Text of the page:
Friday, June 03, 2011

The 21st Century Music Program


I've written about it already: Music Education must shift (as most of what we do in Education must shift now). But I haven't given a prescription for the shift. I'll focus on music education first since it's where I've spent most of my career.

Once upon a time, as the world was changing and going digital, music was right out front as one of the game changers. Since people love music, they wanted music. As digital formats and broadband increased so did the possibility that music could be made available for next to free. A huge demand ensued. Enterprising individuals with some coding know-how made it possible for people to find music online. That's the beginning of the story and how P2P networking changed the world. The rest is known to us. Napster and other websites that allowed free sharing of music and other copyrighted material were targeted by the RIAA and the copyright wars began.


Now, new modes of distribution and consumption are in place, money is paid to the artists and the world is changed. Of course, the illegal stuff still happens and will continue to-until we radically redfine and de-criminalize file sharing. But it was larely a demand for MUSIC that inspired the whole digital-everything movement. And As Chris Anderson will tell you, once things are digitized, distribution costs are almost nill for a gizzillion copies of the same file (mp3, mp4, .mov, .avi etc..).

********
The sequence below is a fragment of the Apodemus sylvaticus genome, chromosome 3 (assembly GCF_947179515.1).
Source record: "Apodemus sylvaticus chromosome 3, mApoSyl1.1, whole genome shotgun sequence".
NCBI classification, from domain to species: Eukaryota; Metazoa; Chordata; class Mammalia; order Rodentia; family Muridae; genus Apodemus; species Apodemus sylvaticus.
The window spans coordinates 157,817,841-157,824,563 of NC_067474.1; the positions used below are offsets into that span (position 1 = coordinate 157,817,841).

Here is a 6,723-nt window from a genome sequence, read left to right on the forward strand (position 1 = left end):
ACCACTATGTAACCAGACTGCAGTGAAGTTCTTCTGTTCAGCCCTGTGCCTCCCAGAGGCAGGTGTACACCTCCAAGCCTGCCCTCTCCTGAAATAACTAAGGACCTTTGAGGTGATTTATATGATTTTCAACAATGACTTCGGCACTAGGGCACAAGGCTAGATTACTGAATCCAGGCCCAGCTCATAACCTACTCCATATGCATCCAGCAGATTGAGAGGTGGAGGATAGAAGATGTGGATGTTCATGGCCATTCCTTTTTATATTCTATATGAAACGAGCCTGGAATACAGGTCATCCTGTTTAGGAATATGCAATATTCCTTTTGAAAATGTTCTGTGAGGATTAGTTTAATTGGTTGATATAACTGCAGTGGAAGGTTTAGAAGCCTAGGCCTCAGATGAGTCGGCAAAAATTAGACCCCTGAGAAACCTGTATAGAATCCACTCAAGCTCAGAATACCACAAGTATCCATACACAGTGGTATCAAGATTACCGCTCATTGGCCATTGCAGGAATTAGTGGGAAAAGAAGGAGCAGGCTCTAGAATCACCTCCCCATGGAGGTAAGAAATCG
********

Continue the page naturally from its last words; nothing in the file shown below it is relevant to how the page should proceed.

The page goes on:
So where does secondary Music Education fit into this? Prominently, I think. Center Stage, if you will. Teens and music go hand in hand. They "do" music all the time. In these times, students are downloading, manipulating, re-mixing and listening to music daily. What happens when they come to music "class". What is happening in "General" Music Classrooms today? Do students ever hear "their" music? In a 21st Century Music